Machine vision is one of the driving forces of industrial automation. For a long time, it’s been primarily pushed forward by improvements made in 2D image sensing and, for some applications, 2D sensing is still an optimal tool to solve a problem. But the majority of challenges machine vision is facing today has a 3D character. From well-established metrology up to new applications in smart robotics, 3D sensors serve as a main source of data. Here, we discuss the parameters of 3D sensing techniques.
Sensors are the heart of every vision system! From industrial automation to image processing, human-machine-interaction, or self driving cars - selecting the right sensor depends very much on the application and the desired output. Six important criteria will help you to choose a specification and select the optimal image sensor for you application! Enter your details below, or click here to download the white paper for free: https://imaging.framos.com/whitepaper-sensors
Imaging lenses used in many industrial machine vision applications have special requirements beyond those of standard imaging lenses. The lenses used in factory automation, robotics, and industrial inspection have to work in specific and demanding environments, which could involve vibrations, shocks, temperature changes, and contaminants. Because of these environmental requirements, new classes of ruggedized lenses are being designed specifically to work in a multitude of different scenarios, therefore creating different types of ruggedization. There are three distinct types of ruggedization available: Industrial Ruggedization, Ingress Protection Ruggedization, and Stability Ruggedization.
This technical note is an intermediate level document intended
to provide guidelines to systems engineers for determining the
resolution requirements for electronic imaging systems. We’ll do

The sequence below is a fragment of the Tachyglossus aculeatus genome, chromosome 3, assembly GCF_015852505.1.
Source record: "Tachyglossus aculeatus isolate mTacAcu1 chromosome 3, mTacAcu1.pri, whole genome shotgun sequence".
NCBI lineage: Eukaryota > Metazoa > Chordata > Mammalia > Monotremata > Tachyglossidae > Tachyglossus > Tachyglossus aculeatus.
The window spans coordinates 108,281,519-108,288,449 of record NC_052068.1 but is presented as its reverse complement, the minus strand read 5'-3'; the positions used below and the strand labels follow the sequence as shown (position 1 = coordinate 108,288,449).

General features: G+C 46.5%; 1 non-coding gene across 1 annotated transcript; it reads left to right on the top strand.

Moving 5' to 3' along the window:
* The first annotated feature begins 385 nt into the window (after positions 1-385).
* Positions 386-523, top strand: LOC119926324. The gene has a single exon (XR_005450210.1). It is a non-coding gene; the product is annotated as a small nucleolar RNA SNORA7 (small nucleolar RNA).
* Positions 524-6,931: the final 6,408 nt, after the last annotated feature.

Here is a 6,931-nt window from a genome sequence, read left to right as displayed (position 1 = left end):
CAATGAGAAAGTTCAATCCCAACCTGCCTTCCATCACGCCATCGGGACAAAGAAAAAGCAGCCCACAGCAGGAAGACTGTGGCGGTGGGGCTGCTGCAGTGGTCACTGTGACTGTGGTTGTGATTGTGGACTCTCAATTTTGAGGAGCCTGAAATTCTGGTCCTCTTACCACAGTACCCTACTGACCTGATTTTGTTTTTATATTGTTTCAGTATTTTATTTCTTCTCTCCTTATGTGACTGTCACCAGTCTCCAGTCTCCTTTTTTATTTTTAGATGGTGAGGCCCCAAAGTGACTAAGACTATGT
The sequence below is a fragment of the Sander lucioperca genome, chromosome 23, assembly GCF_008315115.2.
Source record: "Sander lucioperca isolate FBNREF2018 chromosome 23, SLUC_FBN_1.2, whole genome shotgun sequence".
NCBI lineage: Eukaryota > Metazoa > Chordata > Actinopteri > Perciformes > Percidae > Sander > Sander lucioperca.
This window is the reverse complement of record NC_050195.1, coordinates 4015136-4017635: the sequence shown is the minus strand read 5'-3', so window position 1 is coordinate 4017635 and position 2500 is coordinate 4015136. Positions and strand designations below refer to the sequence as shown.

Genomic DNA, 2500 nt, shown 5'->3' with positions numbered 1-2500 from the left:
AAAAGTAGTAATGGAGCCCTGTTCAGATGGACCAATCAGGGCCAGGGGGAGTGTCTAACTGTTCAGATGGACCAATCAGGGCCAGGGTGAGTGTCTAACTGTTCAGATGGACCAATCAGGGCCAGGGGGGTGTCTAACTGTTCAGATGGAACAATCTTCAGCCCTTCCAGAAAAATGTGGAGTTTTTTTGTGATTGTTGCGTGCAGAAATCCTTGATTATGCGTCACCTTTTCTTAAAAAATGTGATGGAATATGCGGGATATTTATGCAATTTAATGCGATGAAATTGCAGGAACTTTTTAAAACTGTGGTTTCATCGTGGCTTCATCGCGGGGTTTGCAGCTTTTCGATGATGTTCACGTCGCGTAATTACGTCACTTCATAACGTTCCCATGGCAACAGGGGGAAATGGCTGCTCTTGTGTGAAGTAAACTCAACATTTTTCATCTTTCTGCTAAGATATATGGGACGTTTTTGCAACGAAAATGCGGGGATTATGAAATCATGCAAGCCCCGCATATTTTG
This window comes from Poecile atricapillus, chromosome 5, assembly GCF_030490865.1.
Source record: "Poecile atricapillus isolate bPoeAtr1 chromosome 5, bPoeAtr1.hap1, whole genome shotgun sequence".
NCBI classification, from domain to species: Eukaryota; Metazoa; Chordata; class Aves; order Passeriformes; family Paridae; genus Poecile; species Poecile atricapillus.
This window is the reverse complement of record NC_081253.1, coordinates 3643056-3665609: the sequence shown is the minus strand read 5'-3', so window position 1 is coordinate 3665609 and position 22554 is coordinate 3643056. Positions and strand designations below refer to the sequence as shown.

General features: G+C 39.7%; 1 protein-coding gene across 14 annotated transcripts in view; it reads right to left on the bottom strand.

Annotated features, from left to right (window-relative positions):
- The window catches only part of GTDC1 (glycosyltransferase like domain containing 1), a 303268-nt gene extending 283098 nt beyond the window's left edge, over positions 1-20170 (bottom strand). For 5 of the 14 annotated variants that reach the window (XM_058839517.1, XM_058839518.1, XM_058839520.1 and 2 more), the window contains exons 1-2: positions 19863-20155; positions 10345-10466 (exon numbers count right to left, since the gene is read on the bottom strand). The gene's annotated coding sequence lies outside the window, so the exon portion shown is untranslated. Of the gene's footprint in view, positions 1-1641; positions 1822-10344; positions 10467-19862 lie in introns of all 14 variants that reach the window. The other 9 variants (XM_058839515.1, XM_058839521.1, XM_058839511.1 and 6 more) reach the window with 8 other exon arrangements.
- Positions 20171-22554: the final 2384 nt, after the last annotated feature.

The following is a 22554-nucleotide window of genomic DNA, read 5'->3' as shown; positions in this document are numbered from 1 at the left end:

this with an emphasis on:
a) the correct goals for each application, and
b) taking the total system (imaging chain) into account.
More and more, machine vision systems are expected to make dynamic, automated decisions based on variable conditions. The amount of time and effort to develop these systems can be daunting. Today, the advent of deep learning is changing this landscape and putting automation within the reach of many. Resources such as open-source libraries, Nvidia hardware, and FLIR cameras are helping to make this change happen FLIR cameras have advanced features that minimize the image pre-processing required for neural network training, work seamlessly with platforms such as NVidia Jetson TX-2 and Drive PX 2, and offer 24/7 reliability for trouble-free deployment.
Greg Blackman asks what it takes to commercialise new imaging technology
Embedded vision, deep learning, and Industry 4.0 could all have a big impact on the machine vision sector in the future. Three experts give their opinions
Andrew Williams explores the production and automation markets in China, India and other fast-growing nations
Pierre Cambou, imaging activity leader at Yole Développement, analyses the merger and acquisition landscape for machine vision
Following a successful European Machine Vision Forum, which brought together representatives from industry and research, Professor Bernd Jähne at the HCI, Heidelberg University and a board member of the European Machine Vision Association, argues collaboration between industry and academia is now more important than ever